Iritis was produced by 44 percent of 61 purified strains of streptococci from patients with eye disease as compared with 29 percent of 69 strains from persons in the control group.
Of the other organisms from patients with eye disease, 36 percent of the 22 purified strains of staphylococci, members of the colon group, and enterococci produced iritis. The results were undetermined in 18 percent. In the control group, 41 percent of the strains of staphylococci, members of the colon group, and Friedlander bacilli produced iritis. The results were undetermined in 25 percent.
Of the total of 134 cultures from patients with eye disease, 36 percent produced iritis while 17.9 percent were undetermined. Of the total of 116 cultures from persons in the control group, 29.2 percent produced iritis in rabbits, while 21.5 percent were undetermined.
Toxicity, as measured by in-vitro tests, did not seem to be related to the iritis-producing power of streptococci and staphylococci. Seventy percent of the organisms which produced iritis gave positive toxicity reactions, whereas 60 percent of the strains which did not produce iritis also gave positive toxicity reactions.
It is concluded that, while iritis is produced in rabbit’s eyes by various cultures of bacteria, this property is not characteristic of any one bacterial genus, neither is it distinctly a property of cultures from patients with inflammatory eye diseases.
We wish to express our sincere appreciation to Dr. James M. Evans and Miss Adele Mayo for their cooperation in this study.
*The in-vitro toxicity tests referred to in this paper are listed in the following order: for staphylococci, hemolysis and coagulase tests18 and violet agar reaction;19 for streptococci, resistance to sodium bicarbonate and hexylresorcinol.21 In the staphylococcal reactions, toxicity is graded from negative to 4+. In the streptococcal tests, toxicity is graded from negative to 8+.
- Rosenow, E. C., and Nickel, A. C. “Elective localization in determining etiology of chronic uveitis.” Amer. Jour. Ophth., 1932, v. 15, p. 1.
- Maestro, T. “Oculotropismo sperimentale degli streptococchi.” Boll. d’ocul., 1935, v. 14, p. 1251.
- Zanettin, G. “Localizzazione elettiva dello stafilococco nell’occhio (Contributo sperimentale alla questione delle infezioni focali).” Ann. di ottal. e clin. ocul., 1933, v. 61, p. 20.
- —-“Infezioni focali e malattie oculari.” Ann. di ottal. e clin. ocul., 1934, v. 62, pp. 588, 695, and 786.
- Blanc, G., and Martin, L. A. “Iridocyclite expérimentale provoquée par virus typhique.” Compt. rend. Acad. d. sc., 1935, v. 200, p. 865.
- Cusumano, A. “Infezione focale e localizzazione secondaria nell’occhio (Contributo sperimentale sul tropismo elettivo batterico).” Rassegna Ital. d’Ottal., 1935, v. 4. p. 46.
- Wherry, W. B., and King, C. “Case illustrating local sensitization of eye to bacterial protein.” Jour. Med., 1927, v. 8, p. 85.
- de Andrade, L. “Experiments on the influence of injuries of the eye on localization of focal phenomena from tubercle bacilli introduced into the blood stream, and remarks on the question of sympathetic ophthalmia.” Klin. M. f. Augenh., 1934, v. 92, p. 350.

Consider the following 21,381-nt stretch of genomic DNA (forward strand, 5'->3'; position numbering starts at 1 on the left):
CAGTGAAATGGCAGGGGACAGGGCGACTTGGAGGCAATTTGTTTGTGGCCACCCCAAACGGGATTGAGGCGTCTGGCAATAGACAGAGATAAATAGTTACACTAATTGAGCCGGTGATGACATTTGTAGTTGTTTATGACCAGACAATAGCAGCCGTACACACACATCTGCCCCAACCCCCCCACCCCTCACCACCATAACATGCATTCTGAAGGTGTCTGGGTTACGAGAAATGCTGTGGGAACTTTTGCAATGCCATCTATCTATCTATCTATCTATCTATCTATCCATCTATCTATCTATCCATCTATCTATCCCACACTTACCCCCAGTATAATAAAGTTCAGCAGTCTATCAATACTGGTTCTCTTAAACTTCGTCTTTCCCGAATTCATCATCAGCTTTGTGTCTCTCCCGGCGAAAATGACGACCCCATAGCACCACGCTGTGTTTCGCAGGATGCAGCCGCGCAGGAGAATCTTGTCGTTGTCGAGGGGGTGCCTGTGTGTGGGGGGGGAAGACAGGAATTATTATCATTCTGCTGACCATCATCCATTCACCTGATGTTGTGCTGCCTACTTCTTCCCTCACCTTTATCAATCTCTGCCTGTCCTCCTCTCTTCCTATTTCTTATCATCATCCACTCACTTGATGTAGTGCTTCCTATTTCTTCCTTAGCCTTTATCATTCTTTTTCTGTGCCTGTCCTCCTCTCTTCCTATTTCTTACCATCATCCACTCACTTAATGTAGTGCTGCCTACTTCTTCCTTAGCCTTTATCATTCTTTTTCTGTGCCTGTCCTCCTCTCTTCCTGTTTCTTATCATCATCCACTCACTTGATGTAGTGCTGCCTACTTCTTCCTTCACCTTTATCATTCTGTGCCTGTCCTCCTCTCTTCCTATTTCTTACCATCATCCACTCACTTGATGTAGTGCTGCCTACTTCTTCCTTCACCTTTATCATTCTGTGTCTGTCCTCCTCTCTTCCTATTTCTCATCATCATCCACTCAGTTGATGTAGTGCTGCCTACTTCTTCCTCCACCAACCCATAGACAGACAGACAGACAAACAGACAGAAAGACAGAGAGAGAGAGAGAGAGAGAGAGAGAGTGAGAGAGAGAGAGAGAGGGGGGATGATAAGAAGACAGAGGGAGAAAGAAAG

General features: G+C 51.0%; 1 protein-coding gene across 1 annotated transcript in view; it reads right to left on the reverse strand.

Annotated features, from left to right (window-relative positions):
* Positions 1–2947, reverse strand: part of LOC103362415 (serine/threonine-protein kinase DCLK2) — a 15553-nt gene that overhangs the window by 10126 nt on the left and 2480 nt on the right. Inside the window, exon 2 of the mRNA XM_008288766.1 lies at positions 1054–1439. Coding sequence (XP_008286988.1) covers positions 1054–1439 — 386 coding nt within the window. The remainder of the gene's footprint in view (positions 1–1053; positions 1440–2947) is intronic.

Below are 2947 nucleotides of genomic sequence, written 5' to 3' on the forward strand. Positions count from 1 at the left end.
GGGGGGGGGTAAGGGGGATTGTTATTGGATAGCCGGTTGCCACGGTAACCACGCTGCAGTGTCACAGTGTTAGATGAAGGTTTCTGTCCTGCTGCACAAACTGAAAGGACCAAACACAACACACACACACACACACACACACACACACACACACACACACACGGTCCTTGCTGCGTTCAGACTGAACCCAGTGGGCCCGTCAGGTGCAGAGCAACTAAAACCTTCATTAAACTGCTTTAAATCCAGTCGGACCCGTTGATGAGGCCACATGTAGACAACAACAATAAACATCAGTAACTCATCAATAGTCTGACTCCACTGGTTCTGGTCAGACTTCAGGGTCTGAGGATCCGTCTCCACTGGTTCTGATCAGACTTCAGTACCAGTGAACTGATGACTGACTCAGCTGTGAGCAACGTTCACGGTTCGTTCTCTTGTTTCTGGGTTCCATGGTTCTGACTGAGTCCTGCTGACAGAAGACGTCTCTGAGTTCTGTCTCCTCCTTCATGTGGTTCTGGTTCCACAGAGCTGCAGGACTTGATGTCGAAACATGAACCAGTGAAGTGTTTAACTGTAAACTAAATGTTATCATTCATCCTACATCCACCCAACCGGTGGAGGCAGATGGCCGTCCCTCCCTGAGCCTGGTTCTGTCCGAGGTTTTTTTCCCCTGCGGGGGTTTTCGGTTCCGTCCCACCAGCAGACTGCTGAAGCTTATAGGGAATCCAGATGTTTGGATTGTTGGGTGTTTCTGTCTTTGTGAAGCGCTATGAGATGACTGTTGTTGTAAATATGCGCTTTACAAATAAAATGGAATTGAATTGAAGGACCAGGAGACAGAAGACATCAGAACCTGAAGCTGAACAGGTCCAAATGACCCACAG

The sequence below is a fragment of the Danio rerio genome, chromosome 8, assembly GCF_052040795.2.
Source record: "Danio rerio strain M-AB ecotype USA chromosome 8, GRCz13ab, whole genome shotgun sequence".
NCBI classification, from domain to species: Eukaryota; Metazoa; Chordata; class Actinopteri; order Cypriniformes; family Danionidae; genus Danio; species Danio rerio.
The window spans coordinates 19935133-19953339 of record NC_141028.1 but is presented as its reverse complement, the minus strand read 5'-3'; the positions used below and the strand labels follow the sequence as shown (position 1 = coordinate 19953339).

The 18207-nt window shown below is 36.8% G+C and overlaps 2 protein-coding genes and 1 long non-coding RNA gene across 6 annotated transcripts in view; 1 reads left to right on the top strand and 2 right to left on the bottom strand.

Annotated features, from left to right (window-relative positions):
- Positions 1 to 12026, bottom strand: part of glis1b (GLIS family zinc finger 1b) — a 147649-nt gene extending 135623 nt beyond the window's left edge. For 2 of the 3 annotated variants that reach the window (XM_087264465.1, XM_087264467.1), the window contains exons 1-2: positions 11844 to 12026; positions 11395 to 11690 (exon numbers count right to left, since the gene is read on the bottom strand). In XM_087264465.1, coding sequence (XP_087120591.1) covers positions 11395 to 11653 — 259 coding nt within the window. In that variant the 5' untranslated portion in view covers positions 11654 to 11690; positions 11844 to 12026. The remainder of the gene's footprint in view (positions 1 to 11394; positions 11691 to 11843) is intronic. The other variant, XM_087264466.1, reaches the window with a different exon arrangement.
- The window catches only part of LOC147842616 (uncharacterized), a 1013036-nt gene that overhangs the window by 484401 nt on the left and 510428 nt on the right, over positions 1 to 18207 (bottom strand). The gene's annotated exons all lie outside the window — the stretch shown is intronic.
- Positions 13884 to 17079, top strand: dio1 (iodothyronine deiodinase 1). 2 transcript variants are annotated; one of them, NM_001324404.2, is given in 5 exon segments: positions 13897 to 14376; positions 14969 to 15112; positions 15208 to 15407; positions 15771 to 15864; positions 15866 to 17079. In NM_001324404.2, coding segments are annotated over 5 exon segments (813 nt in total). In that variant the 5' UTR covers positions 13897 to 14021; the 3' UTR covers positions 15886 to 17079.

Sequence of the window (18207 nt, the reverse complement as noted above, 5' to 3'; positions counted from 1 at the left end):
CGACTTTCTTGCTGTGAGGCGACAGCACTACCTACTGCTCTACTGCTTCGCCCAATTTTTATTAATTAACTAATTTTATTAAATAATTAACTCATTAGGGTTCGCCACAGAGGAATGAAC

- von Herrenschwand, F. “Spirochaeten und Bacillus fusiformis bei akuter Konjunktivitis.” Zeit. f. Augenh., 1927, v. 62, p. 370.
- Brown, A. L. “Considerations underlying experimental production of uveitis.” Amer. Jour. Ophth., 1932, v. 15, p. 19.
- —-“Chronic uveitis. Bacteriologic and immunologic considerations.” Arch. of Ophth., 1934, v. 12, p. 730.
- Irons, E. E., Brown, E. V. L., and Nadler, W. H. “The localization of streptococci in the eye. A study of experimental iridocyclitis in rabbits.” Jour. Infect. Dis., 1916. v. 18, p. 315.
- Meisser, J. G., and Gardner, B. S. “Elective localization of bacteria isolated from infected teeth.” Jour. Amer. Dent. Assoc., 1922, v. 9, p. 578.
- Haden, R. L. “Elective localization in eye of bacteria from infected teeth.” Arch. Int. Med., 1923, v. 32, p. 828.
- Billings, F. Focal infection. New York, Appleton-Century Co., 1916.
- Berens, C., Connolly, P. T., and Chapman, G. H. “Focal infection in diseases of the eye. 1. Report of certain laboratory examinations.” Brit. Jour. Ophth., 1934, v. 18, p. 463.
- Rawls, W. B., and Chapman, G. H. “Experimental arthritis in rabbits. Comparison of the arthritis-producing ability of inagglutinable streptococci which resist the ‘bactericidal’ action of fresh, diluted, defibrinated guinea pig blood and those which are agglutinable but sensitive to the ‘bactericidal’ agent.” Jour. Lab. and Clin. Med., 1935, v. 21, p. 49.
- Chapman, G. H., Berens, C., Peters, A., and Curcio, L. “Coagulase and hemolysin tests as measures of the pathogenicity of staphylococci.” Jour. Bact., 1934, v. 28, p. 343.
- Chapman, G. H., and Berens, C. “Crystal violet agar as a differential medium for staphylococci.” Jour. Bact., 1935, v. 29, p. 437.
- Chapman, G. H., and Rawls, W. B. “Studies of streptococci I. Qualitative differences in resistance to various agents.” Jour. Bact., 1936, v. 31, p. 323.
- Chapman, G. H., and Curcio, L. “Studies of streptococci II. Quantitative differences in resistance to sodium bicarbonate and hexylresorcinol.” Jour. Bact., 1936, v. 31, p. 333.
- Brown, A. L. “Chronic uveitis. Bacteriologic and immunologic considerations.” Trans. Sec. Ophth. Amer. Med. Assoc., 1934, p. 111.
- Alagna, G., and Tallo, F. “Sulla diagnosi dei foci tonsillari e sul tropismo elettivo dei batteri in essi contenuti; Contributo clinico-sperimentale.” Arch. Ital. di Otol. Rinol. e Laringol., 1935, v. 47, p. 112.
- Collins, E. T., and Mayou, M. S. Pathology and bacteriology of the eye. Ed. 2, Philadelphia, P. Blakiston’s Son and Co., 1925, p. 557.
- Meller, J. “Nachweis von Tuberkelbazillen bei Uveitis durch Kultur aus dem Gewebe des Augeninnern.” Zeit. f. Augenh., 1932, v. 77, p. 1.